6. Too Much Training Impacts Shift Schedule

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When there are high turnover rates, employers need to train new hires more often. This impacts the efficiency of the supply chain, wastes time, and hurts customer service. Furthermore, the costs associated with continuous training eat into profits. As a result, it's difficult for managers to streamline scheduling and harness human capital to its fullest potential.

7. Poorly Trained Staff, Customer Service, and Shift Schedules

Poorly trained staff or new hires offer a lower quality of customer service. Regular turnover means there are always new hires on the schedule who aren't fully up to speed. New hires or poorly trained workers also are less apt to handle complaints and communicate effectively. This decreases sales and hurts employee work life balance, which further impacts the turnover rate.

  • 73% of consumers say that valuing their time is the most important thing a company can do to provide good customer service
  • 65% expect customer service to be better now than it was 5 years ago
  • 96% of customers no longer trust brands or advertising
  • 51% of customers will not do business again with a company they had a bad experience

8. Poor Communication Impacts Shift Schedule

Regular shift swaps, frequent call-ins, or no-shows negatively impact scheduling. It costs money and time to make up for employees who aren't where they should be. It hurts the morale of workers who are there for consecutive days, or who work hard and show up on time.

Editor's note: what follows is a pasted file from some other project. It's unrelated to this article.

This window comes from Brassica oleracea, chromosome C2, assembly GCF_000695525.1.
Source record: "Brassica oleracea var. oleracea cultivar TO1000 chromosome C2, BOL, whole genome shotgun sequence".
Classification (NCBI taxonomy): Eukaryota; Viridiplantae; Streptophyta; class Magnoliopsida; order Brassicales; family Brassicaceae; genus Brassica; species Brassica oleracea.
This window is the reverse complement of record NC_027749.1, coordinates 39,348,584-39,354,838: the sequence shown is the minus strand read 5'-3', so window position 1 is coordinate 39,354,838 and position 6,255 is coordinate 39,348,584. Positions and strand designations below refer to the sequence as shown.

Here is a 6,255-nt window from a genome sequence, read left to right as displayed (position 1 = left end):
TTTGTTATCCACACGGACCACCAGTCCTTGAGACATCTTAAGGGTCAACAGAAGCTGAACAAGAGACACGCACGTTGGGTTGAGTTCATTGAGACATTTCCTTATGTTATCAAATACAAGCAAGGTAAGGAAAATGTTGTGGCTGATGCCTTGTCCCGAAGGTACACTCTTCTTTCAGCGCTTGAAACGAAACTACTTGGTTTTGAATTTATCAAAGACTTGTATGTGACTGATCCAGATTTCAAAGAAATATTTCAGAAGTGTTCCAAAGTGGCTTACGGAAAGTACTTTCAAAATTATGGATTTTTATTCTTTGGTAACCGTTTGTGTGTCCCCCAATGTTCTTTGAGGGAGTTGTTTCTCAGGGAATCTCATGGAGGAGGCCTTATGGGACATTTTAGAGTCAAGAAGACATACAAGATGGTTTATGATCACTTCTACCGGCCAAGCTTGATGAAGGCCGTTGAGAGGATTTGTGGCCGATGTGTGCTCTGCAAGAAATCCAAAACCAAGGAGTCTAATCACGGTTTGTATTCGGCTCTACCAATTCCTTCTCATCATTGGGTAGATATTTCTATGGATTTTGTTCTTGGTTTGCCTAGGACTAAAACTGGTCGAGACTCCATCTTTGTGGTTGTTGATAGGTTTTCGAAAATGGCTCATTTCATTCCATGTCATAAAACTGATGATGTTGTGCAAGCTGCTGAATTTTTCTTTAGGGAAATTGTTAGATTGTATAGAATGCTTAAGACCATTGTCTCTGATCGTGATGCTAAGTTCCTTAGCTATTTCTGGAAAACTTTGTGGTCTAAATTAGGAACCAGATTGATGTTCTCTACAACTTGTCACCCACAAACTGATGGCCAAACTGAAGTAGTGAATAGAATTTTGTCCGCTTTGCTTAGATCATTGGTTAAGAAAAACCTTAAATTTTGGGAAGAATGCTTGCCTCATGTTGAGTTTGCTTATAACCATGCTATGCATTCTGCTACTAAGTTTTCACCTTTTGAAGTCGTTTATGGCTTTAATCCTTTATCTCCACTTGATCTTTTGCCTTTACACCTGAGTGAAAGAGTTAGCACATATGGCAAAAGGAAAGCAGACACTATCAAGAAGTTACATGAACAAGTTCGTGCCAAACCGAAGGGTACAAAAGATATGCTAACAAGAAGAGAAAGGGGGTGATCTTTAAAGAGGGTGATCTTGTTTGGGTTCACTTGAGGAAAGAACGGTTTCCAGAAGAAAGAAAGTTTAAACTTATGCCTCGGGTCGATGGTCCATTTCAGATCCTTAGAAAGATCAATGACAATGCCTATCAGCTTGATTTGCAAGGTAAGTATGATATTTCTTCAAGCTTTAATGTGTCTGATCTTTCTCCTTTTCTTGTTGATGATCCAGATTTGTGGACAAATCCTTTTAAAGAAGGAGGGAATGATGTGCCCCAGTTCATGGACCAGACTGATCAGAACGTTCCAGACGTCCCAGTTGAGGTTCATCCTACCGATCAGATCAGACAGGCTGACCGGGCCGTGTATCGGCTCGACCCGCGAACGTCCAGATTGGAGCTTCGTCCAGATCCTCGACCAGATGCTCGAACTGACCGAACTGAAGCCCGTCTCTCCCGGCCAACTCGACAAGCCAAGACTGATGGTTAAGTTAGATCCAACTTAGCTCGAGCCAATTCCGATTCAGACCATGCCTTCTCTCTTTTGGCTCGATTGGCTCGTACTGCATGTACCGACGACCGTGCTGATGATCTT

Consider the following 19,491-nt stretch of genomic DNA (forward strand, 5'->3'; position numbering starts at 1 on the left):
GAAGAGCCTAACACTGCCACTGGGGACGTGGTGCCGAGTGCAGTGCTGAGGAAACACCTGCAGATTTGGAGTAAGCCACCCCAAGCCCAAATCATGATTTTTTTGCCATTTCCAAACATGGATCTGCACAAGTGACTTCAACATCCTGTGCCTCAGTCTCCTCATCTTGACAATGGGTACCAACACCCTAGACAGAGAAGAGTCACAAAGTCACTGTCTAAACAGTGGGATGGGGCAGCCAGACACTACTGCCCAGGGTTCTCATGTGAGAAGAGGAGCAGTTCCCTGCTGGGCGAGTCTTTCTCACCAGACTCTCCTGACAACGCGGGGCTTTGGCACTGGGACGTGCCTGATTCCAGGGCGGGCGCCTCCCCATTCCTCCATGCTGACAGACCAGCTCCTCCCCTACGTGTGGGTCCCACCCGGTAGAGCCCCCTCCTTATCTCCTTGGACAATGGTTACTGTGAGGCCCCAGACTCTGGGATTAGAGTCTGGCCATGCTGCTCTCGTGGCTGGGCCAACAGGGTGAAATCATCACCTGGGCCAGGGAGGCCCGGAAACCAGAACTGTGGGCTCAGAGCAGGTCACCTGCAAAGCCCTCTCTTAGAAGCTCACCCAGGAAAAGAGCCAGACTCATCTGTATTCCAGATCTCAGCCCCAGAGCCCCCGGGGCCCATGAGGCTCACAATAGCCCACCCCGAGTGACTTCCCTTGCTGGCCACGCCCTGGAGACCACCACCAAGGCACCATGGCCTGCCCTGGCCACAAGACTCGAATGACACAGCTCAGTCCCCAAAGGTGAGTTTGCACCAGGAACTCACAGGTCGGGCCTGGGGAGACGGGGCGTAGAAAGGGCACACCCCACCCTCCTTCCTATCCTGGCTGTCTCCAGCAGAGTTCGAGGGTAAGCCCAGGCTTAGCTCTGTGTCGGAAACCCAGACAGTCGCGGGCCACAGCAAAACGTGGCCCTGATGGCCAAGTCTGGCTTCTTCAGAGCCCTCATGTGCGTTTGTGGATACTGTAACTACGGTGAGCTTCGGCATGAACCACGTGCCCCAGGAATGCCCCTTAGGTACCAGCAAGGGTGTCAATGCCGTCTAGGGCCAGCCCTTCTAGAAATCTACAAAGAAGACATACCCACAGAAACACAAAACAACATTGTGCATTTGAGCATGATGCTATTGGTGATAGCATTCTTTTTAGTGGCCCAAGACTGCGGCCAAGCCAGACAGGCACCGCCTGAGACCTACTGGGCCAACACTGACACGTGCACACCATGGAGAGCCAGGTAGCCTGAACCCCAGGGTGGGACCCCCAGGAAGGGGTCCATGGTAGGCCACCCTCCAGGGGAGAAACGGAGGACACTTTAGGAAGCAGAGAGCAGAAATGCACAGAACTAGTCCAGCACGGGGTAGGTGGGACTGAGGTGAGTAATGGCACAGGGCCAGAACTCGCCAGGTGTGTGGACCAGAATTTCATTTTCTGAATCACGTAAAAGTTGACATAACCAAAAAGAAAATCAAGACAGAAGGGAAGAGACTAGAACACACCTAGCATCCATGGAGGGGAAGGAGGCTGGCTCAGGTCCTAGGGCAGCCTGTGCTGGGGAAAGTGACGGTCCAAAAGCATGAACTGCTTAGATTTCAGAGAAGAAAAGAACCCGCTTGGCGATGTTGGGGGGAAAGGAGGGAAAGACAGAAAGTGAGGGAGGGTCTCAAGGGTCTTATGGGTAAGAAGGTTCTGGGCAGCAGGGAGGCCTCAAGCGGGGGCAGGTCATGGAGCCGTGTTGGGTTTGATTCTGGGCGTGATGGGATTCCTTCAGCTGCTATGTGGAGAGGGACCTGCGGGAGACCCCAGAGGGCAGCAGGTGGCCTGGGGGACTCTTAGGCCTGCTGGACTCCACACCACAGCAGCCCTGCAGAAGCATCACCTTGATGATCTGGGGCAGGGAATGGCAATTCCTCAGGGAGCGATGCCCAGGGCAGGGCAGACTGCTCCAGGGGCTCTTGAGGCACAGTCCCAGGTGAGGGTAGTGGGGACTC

It also puts more burden on supervisors and seasoned employees to perform well or compensate for absent workers. Every organization needs to prioritize communication when it comes to scheduling to avoid these issues.

9. Non-Compliance and Shift Schedules

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When owners don't streamline scheduling, there's a high likelihood of non-compliance. Regulatory audits will show when employees are overworked or covering too many shifts without a break. This threatens the company's reputation and very survival. Businesses must prioritize scheduling to eliminate any compliance concerns.

How to Pick the Right Shift Schedule Method

Scheduling methods vary from simple to more complex, depending on the type of technology and process the owner uses. Every method should align with the preferred scheduling style of the industry.

While no method is better than another, certain ones are better for employee and company needs. An owner should consider how much flexibility and efficiency are required to keep employees happy, optimize customer service, and increase profits.

Different methods include -

  • Casual - No formal method of scheduling. Highly flexible, but less efficient and more prone to error.

  • Traditional - Manual method that is somewhat flexible and somewhat efficient. Prone to more human error.